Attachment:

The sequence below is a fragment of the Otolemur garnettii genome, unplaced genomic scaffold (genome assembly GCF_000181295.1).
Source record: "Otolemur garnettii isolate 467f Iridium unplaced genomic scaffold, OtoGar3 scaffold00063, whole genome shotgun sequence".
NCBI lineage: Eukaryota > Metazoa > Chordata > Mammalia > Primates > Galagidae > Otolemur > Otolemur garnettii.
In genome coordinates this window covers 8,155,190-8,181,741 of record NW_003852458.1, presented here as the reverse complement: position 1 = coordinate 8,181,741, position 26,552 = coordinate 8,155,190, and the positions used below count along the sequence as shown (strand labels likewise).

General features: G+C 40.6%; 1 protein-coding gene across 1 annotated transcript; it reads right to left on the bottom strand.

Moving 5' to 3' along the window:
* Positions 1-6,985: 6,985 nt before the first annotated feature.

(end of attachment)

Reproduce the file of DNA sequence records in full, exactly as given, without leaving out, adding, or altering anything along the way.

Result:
The sequence below is a fragment of the Otolemur garnettii genome, unplaced genomic scaffold (genome assembly GCF_000181295.1).
Source record: "Otolemur garnettii isolate 467f Iridium unplaced genomic scaffold, OtoGar3 scaffold00063, whole genome shotgun sequence".
NCBI lineage: Eukaryota > Metazoa > Chordata > Mammalia > Primates > Galagidae > Otolemur > Otolemur garnettii.
In genome coordinates this window covers 8,155,190-8,181,741 of record NW_003852458.1, presented here as the reverse complement: position 1 = coordinate 8,181,741, position 26,552 = coordinate 8,155,190, and the positions used below count along the sequence as shown (strand labels likewise).

General features: G+C 40.6%; 1 protein-coding gene across 1 annotated transcript; it reads right to left on the bottom strand.

Moving 5' to 3' along the window:
* Positions 1-6,985: 6,985 nt before the first annotated feature.